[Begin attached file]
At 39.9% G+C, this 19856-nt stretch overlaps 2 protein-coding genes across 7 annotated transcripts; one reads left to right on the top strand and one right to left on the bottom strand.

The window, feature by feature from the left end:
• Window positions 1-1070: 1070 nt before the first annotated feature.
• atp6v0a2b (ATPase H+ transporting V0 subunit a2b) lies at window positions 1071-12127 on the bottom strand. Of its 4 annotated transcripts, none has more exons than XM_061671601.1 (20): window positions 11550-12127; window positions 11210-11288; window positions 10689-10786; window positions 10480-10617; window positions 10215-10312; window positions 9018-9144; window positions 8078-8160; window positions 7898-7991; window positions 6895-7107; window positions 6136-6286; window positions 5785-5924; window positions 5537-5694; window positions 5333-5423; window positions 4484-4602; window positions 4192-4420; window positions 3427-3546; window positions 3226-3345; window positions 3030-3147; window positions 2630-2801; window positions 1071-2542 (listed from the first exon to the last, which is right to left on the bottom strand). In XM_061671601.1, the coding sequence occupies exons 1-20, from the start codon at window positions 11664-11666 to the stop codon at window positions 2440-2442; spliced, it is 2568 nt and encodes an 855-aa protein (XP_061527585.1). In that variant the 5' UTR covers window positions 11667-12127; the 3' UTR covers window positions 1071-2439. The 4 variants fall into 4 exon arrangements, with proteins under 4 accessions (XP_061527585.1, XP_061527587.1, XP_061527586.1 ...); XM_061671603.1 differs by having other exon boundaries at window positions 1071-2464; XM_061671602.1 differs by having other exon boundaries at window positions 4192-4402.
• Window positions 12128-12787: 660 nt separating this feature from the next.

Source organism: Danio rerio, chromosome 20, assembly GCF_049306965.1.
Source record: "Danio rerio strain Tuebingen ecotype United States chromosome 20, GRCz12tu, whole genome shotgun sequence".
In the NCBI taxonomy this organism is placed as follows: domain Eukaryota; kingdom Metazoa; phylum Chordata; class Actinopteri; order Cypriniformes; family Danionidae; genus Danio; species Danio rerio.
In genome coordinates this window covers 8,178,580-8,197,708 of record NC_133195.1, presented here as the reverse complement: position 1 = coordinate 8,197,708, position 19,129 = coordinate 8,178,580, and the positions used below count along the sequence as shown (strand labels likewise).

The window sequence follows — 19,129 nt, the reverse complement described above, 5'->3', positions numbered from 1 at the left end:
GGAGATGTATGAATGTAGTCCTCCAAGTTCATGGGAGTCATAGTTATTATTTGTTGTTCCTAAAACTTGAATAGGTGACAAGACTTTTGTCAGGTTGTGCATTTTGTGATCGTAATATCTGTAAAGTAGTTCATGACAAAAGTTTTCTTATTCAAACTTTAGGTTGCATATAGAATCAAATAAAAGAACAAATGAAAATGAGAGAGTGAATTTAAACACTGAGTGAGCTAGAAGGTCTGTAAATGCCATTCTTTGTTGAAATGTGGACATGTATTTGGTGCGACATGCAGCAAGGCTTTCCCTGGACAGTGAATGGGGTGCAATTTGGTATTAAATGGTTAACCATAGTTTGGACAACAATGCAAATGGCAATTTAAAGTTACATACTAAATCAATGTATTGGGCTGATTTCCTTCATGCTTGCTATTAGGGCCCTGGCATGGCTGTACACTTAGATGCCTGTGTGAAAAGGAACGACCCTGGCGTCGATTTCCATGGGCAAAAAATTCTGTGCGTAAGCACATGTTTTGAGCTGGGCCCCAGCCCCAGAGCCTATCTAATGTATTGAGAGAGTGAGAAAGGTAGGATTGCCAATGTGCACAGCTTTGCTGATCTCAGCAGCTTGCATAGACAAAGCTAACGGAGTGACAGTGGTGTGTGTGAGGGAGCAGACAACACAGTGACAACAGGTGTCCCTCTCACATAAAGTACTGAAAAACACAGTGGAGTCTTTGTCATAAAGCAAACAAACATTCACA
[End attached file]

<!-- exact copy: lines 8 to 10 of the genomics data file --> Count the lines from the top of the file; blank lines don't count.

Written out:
In the NCBI taxonomy this organism is placed as follows: domain Eukaryota; kingdom Metazoa; phylum Chordata; class Actinopteri; order Cypriniformes; family Danionidae; genus Danio; species Danio rerio.
In genome coordinates this window covers 8,178,580-8,197,708 of record NC_133195.1, presented here as the reverse complement: position 1 = coordinate 8,197,708, position 19,129 = coordinate 8,178,580, and the positions used below count along the sequence as shown (strand labels likewise).

The window sequence follows — 19,129 nt, the reverse complement described above, 5'->3', positions numbered from 1 at the left end: